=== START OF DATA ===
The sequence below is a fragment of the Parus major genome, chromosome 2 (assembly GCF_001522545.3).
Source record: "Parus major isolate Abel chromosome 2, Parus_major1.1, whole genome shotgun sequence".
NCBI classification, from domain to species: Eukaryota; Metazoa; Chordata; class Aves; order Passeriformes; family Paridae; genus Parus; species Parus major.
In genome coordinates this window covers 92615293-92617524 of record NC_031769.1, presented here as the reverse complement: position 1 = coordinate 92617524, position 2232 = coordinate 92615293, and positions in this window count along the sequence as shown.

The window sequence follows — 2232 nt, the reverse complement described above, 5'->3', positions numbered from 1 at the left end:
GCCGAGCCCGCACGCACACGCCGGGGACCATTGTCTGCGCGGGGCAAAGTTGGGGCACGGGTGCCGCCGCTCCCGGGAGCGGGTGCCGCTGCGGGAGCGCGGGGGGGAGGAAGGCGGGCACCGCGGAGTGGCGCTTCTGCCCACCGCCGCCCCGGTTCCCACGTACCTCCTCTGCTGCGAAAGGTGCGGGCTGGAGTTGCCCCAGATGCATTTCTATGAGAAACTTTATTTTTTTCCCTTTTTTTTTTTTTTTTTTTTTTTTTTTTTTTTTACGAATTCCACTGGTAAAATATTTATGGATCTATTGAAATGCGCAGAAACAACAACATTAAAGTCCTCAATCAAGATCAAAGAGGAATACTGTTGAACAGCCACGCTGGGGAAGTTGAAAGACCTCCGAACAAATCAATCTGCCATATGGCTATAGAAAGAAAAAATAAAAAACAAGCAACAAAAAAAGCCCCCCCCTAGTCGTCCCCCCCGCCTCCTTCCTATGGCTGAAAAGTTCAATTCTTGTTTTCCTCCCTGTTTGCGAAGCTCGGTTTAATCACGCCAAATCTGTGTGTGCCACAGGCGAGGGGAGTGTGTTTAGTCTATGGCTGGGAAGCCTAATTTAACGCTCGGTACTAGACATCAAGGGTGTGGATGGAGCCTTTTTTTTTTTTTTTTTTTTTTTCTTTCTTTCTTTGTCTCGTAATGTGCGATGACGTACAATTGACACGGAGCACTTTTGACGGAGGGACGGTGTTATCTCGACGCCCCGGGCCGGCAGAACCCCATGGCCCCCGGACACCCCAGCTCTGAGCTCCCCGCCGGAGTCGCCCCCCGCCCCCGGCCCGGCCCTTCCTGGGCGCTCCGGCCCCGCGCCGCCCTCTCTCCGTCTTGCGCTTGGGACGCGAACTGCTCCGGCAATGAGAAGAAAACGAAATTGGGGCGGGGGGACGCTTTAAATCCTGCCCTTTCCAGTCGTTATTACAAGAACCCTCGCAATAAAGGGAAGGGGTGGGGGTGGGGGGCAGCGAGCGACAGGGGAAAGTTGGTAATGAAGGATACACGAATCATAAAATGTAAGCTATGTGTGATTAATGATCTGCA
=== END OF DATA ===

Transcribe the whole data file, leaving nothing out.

The sequence below is a fragment of the Parus major genome, chromosome 2 (assembly GCF_001522545.3).
Source record: "Parus major isolate Abel chromosome 2, Parus_major1.1, whole genome shotgun sequence".
NCBI classification, from domain to species: Eukaryota; Metazoa; Chordata; class Aves; order Passeriformes; family Paridae; genus Parus; species Parus major.
In genome coordinates this window covers 92615293-92617524 of record NC_031769.1, presented here as the reverse complement: position 1 = coordinate 92617524, position 2232 = coordinate 92615293, and positions in this window count along the sequence as shown.

The window sequence follows — 2232 nt, the reverse complement described above, 5'->3', positions numbered from 1 at the left end:
GCCGAGCCCGCACGCACACGCCGGGGACCATTGTCTGCGCGGGGCAAAGTTGGGGCACGGGTGCCGCCGCTCCCGGGAGCGGGTGCCGCTGCGGGAGCGCGGGGGGGAGGAAGGCGGGCACCGCGGAGTGGCGCTTCTGCCCACCGCCGCCCCGGTTCCCACGTACCTCCTCTGCTGCGAAAGGTGCGGGCTGGAGTTGCCCCAGATGCATTTCTATGAGAAACTTTATTTTTTTCCCTTTTTTTTTTTTTTTTTTTTTTTTTTTTTTTTTACGAATTCCACTGGTAAAATATTTATGGATCTATTGAAATGCGCAGAAACAACAACATTAAAGTCCTCAATCAAGATCAAAGAGGAATACTGTTGAACAGCCACGCTGGGGAAGTTGAAAGACCTCCGAACAAATCAATCTGCCATATGGCTATAGAAAGAAAAAATAAAAAACAAGCAACAAAAAAAGCCCCCCCCTAGTCGTCCCCCCCGCCTCCTTCCTATGGCTGAAAAGTTCAATTCTTGTTTTCCTCCCTGTTTGCGAAGCTCGGTTTAATCACGCCAAATCTGTGTGTGCCACAGGCGAGGGGAGTGTGTTTAGTCTATGGCTGGGAAGCCTAATTTAACGCTCGGTACTAGACATCAAGGGTGTGGATGGAGCCTTTTTTTTTTTTTTTTTTTTTTTCTTTCTTTCTTTGTCTCGTAATGTGCGATGACGTACAATTGACACGGAGCACTTTTGACGGAGGGACGGTGTTATCTCGACGCCCCGGGCCGGCAGAACCCCATGGCCCCCGGACACCCCAGCTCTGAGCTCCCCGCCGGAGTCGCCCCCCGCCCCCGGCCCGGCCCTTCCTGGGCGCTCCGGCCCCGCGCCGCCCTCTCTCCGTCTTGCGCTTGGGACGCGAACTGCTCCGGCAATGAGAAGAAAACGAAATTGGGGCGGGGGGACGCTTTAAATCCTGCCCTTTCCAGTCGTTATTACAAGAACCCTCGCAATAAAGGGAAGGGGTGGGGGTGGGGGGCAGCGAGCGACAGGGGAAAGTTGGTAATGAAGGATACACGAATCATAAAATGTAAGCTATGTGTGATTAATGATCTGCA